Europe -  Stockholm

Stockholm is the economic, financial and business centre of Sweden, as well as a leading regional player, particularly in the emerging Baltic markets and within the EU. Although Sweden opted out of the European Monetary Union (euro), Stockholm’s main trading partners are all European. The offices around Hamngatan and Sergelstorg control one of the most powerful economies in Europe. As such, the city ranks as a leading financial centre in the Nordic countries with a prevalence in areas such as innovation, technology, availability of capital and quality of life.

The service sector is dominant in the city and, as such, professional, scientific and technical companies account for around a quarter of the private businesses in the Greater Stockholm area, employing more than 13,000 people. The biggest employers in Stockholm are telecommunications company Ericsson, household goods company Electrolux, construction company Skanska, car and engine manufacturer Volvo and electricity provider Vattenfall. Other leading employers include the three main banks – SEB, Swedbank and Handelsbanken – and construction company NCC.

Stockholm is attractive as both a tourist destination and a city for business. However, Stockholm is commercial in nature: it is broadly recognised that business travellers account for 60% of the total demand in the city. Nevertheless, the number of nights from leisure visitors has increased significantly in the past few years, whilst guest nights from business travellers has risen more slowly.

Stockholm is one of the markets that was significantly impacted by currency dynamics in 2018, as reflected in our index. Although the city recorded a 2% value increase in local currency, it was classified as the second worst performing market in euro terms. The central bank of Sweden’s decision to maintain a negative interest rate of 0.25% in 2018 further weakened the Swedish krona against the euro. The complications recently faced in creating a government have resulted in some political instability in the country and may have impacted Sweden’s international reputation. A substantial number of new hotels entered the market in 2017 and 2018; however, RevPAR levels have remained stable, affording Stockholm its long track record and solid growth in business and leisure demand.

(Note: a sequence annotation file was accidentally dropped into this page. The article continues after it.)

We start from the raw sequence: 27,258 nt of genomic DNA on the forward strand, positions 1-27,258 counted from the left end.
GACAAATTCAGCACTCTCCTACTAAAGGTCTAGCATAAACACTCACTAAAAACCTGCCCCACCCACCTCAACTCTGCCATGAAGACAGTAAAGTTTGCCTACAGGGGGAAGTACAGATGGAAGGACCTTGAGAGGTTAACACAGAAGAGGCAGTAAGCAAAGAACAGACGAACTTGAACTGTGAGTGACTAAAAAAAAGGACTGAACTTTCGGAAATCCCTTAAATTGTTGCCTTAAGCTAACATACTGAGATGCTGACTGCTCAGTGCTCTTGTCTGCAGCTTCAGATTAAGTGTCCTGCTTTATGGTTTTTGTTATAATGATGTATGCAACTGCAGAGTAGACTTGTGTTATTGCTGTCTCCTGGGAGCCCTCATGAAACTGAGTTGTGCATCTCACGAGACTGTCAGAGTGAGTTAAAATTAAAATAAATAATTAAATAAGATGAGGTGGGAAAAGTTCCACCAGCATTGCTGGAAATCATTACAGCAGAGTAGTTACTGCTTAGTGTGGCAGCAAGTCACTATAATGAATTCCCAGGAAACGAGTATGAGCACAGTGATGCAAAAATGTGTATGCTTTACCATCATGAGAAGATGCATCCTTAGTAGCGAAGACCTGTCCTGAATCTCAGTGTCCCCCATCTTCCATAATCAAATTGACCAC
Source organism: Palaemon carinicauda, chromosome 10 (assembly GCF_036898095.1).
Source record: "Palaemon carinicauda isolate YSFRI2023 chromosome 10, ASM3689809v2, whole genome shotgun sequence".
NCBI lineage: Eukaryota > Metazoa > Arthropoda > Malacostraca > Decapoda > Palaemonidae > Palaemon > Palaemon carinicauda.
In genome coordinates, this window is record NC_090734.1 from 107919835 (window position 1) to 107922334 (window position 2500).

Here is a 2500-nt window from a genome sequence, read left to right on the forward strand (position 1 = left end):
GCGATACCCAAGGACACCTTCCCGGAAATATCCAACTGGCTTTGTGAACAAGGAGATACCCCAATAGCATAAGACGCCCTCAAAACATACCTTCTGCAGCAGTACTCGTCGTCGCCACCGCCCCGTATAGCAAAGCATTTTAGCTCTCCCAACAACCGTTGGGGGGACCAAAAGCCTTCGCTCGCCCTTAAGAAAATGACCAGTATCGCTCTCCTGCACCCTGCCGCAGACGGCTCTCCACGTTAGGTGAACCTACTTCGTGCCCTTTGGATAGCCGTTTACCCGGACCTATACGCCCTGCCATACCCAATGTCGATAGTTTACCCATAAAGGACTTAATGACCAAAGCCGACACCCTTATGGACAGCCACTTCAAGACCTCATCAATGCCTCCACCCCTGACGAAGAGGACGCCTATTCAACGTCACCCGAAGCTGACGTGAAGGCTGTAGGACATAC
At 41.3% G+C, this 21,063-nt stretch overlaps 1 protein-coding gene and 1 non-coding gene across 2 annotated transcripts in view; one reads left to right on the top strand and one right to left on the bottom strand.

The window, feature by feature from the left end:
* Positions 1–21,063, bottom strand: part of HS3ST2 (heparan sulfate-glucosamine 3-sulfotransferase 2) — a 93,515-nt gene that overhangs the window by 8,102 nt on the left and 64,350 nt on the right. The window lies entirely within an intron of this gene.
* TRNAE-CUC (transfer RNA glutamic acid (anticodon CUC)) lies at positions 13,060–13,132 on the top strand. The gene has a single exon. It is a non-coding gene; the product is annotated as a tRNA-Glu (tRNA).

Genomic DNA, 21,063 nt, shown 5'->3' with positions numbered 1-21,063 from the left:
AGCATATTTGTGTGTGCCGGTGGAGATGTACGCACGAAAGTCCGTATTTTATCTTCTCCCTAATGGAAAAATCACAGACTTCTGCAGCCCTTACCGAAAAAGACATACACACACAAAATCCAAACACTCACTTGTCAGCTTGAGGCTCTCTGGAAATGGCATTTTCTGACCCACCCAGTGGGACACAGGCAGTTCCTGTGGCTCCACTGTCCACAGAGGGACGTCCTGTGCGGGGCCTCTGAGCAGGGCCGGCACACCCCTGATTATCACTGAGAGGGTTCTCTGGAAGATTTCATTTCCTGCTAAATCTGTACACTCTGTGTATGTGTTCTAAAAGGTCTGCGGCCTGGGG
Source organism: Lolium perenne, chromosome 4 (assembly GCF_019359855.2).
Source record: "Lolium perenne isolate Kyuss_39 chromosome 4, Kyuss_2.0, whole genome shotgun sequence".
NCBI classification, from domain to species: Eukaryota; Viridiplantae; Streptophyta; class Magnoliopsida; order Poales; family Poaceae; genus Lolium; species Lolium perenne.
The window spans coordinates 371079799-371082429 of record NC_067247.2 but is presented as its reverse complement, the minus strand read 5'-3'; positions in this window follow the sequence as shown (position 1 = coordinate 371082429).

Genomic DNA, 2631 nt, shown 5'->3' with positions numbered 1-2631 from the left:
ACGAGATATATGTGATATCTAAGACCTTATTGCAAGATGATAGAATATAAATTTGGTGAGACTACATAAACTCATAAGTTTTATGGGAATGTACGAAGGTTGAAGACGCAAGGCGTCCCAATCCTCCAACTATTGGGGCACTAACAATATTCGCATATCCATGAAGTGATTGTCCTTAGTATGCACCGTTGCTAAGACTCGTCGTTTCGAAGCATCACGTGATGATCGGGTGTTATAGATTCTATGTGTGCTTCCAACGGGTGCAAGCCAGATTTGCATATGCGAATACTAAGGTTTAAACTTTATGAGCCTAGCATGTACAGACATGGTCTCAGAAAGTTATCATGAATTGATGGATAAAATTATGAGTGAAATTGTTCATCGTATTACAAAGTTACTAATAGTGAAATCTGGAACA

Owing to the scarcity of land and the predominance of operating lease arrangements, Stockholm remains a market with high barriers to entry for international players, and thus lacks internationally branded, high-end luxury hospitality products. Consequently, a vast majority of the current supply is operated by Nordic brands and a similar trend is seen in the pipeline, dominated by local operators with 12 hotels (2,000 rooms) expected to enter the market over the next two years.

In terms of transactions, the most recent were the 70-room Hoom and Home Hotel Sollentuna at €9 million (€128,000 per key) in December 2018, the 91-room Part-Time Home Ritmallen 2 at €30.1 million (€330,000 per key) in November 2018 and the 153-room Hoom and Home Hotel Järfälla at €17.8 million (€116,000 per key) in May 2018. Overall, the market recorded a value decrease of 4.3% in euro (+2.2% in local currency) compared to 2017 levels.

Change In Value For Market: (€Euro)

Legend
Significant Value Increase: Greater than +10%
Moderate Value Increase: Between +3% and +10%
Stable Values: Between -3% and +3%
Moderate Value Decline: Between -3% and -10%
Significant Value Decline: Less than -10%

Stockholm RevPAR Change (€Euro)

Stockholm RevPAR (€Euro)

For more information, please contact:

Sophie Perret, MRICS, MBA
[email protected]
  • +44 20 7878 7722 (w)
Magali Castells
[email protected]
  • +44 20 7878-7710 (w)
  • +44 7 850205149 (m)